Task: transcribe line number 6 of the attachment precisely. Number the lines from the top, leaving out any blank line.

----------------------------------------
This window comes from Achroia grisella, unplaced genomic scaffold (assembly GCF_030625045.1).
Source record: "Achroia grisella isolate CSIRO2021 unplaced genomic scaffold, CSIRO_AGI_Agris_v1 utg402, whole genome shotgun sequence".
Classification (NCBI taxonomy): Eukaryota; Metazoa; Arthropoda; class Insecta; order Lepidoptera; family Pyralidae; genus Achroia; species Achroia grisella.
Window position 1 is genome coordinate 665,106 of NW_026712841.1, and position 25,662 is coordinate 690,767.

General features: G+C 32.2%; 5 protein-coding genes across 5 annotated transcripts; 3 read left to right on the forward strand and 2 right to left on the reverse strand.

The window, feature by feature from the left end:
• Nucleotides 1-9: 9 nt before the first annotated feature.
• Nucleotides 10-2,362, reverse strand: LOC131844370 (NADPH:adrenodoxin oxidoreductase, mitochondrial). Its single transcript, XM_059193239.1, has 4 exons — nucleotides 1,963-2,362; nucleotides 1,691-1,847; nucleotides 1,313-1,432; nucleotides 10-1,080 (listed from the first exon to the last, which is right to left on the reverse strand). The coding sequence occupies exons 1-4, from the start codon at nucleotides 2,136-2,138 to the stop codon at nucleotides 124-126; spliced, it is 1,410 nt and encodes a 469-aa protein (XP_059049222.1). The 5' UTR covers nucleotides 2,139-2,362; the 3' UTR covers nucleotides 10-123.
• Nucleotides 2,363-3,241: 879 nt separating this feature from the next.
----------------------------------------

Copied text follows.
The window, feature by feature from the left end: